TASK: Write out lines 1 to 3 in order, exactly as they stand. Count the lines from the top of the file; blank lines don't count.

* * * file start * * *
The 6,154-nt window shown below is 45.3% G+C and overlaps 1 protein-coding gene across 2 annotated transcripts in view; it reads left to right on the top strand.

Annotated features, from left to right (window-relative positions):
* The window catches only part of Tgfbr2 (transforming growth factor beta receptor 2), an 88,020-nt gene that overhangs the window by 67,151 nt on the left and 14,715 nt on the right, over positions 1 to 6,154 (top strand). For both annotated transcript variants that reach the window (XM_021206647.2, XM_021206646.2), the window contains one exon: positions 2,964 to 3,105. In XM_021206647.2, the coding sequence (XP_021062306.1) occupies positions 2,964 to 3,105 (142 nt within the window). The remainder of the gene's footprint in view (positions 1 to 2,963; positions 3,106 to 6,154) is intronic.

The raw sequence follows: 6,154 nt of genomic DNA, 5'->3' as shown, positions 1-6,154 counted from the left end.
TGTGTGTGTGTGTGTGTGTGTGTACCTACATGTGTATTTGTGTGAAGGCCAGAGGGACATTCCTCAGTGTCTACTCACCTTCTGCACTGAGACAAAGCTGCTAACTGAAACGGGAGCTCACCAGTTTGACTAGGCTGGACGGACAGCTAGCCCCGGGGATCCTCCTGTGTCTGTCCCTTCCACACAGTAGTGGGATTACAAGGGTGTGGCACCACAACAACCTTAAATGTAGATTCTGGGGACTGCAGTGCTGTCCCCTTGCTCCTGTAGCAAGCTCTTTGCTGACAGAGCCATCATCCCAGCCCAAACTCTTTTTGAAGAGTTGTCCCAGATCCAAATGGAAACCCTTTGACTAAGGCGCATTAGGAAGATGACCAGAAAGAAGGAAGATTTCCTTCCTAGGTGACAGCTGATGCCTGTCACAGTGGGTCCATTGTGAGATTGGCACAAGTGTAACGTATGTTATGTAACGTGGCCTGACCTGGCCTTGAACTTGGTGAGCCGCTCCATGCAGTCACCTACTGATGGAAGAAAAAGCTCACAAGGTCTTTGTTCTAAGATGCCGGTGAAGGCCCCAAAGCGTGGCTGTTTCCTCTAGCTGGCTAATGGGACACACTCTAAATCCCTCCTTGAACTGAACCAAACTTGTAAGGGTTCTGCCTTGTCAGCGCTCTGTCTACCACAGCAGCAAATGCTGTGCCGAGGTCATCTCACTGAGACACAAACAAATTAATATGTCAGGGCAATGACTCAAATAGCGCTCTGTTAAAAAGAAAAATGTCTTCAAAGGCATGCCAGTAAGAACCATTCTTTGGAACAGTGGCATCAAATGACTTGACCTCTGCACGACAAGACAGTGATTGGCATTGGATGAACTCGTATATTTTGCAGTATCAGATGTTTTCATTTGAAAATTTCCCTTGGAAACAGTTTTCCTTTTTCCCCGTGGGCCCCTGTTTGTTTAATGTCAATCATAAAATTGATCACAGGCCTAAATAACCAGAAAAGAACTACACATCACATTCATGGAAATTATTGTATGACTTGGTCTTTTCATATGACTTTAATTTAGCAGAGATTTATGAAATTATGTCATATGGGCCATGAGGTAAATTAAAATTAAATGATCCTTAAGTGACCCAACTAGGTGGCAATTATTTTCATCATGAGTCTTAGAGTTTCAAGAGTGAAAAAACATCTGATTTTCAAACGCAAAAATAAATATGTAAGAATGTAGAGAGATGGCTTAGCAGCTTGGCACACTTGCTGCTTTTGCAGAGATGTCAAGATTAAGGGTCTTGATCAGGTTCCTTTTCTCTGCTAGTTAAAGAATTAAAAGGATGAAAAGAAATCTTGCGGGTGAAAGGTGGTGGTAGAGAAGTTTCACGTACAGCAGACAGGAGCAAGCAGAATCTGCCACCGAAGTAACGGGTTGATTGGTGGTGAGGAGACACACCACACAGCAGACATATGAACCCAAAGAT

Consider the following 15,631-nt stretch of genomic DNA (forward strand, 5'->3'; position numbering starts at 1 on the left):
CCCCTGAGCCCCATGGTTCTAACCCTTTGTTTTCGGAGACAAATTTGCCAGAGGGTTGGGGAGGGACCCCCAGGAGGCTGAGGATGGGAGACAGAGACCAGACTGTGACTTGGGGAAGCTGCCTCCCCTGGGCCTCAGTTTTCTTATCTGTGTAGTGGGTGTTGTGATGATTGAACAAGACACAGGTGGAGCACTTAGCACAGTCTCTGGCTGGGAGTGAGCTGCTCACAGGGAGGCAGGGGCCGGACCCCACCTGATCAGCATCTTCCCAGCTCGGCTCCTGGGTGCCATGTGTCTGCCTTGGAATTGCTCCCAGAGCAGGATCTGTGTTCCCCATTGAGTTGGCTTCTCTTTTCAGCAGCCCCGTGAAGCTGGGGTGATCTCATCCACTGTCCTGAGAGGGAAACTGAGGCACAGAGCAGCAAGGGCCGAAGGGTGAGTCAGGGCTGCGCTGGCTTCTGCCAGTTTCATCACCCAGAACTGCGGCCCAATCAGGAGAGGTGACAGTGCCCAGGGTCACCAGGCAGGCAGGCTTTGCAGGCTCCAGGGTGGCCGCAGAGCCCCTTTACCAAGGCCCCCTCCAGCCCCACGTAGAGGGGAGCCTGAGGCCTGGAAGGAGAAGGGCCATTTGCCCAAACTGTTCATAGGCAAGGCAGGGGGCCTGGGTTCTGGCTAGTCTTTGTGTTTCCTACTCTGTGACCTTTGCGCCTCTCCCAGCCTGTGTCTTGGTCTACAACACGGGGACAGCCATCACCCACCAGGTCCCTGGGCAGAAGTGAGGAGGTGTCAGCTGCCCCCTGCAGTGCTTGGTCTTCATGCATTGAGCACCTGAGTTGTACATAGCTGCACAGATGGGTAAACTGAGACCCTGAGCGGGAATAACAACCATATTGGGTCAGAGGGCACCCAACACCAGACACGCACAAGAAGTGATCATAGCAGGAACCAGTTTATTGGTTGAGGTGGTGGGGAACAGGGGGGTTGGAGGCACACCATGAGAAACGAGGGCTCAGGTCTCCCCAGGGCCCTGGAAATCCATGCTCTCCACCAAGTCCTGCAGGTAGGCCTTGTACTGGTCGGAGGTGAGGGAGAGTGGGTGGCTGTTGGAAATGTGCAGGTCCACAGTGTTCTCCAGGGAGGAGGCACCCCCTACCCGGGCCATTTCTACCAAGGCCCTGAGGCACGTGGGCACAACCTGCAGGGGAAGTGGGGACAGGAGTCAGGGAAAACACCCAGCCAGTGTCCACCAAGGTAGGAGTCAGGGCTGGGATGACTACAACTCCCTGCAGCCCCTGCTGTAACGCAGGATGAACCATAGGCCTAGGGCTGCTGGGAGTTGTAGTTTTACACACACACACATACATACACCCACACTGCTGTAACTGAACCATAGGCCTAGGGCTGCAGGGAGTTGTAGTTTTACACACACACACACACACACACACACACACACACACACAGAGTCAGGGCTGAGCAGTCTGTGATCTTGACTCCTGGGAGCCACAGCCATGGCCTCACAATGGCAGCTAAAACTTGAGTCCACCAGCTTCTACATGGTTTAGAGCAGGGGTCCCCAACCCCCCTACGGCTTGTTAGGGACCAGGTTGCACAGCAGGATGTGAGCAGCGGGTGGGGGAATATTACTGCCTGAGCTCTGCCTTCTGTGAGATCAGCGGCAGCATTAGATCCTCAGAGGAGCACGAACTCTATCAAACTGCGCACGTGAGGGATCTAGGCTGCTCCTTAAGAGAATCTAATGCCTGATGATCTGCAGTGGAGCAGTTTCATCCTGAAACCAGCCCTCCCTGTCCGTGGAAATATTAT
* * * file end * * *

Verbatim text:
The 6,154-nt window shown below is 45.3% G+C and overlaps 1 protein-coding gene across 2 annotated transcripts in view; it reads left to right on the top strand.

Annotated features, from left to right (window-relative positions):
* The window catches only part of Tgfbr2 (transforming growth factor beta receptor 2), an 88,020-nt gene that overhangs the window by 67,151 nt on the left and 14,715 nt on the right, over positions 1 to 6,154 (top strand). For both annotated transcript variants that reach the window (XM_021206647.2, XM_021206646.2), the window contains one exon: positions 2,964 to 3,105. In XM_021206647.2, the coding sequence (XP_021062306.1) occupies positions 2,964 to 3,105 (142 nt within the window). The remainder of the gene's footprint in view (positions 1 to 2,963; positions 3,106 to 6,154) is intronic.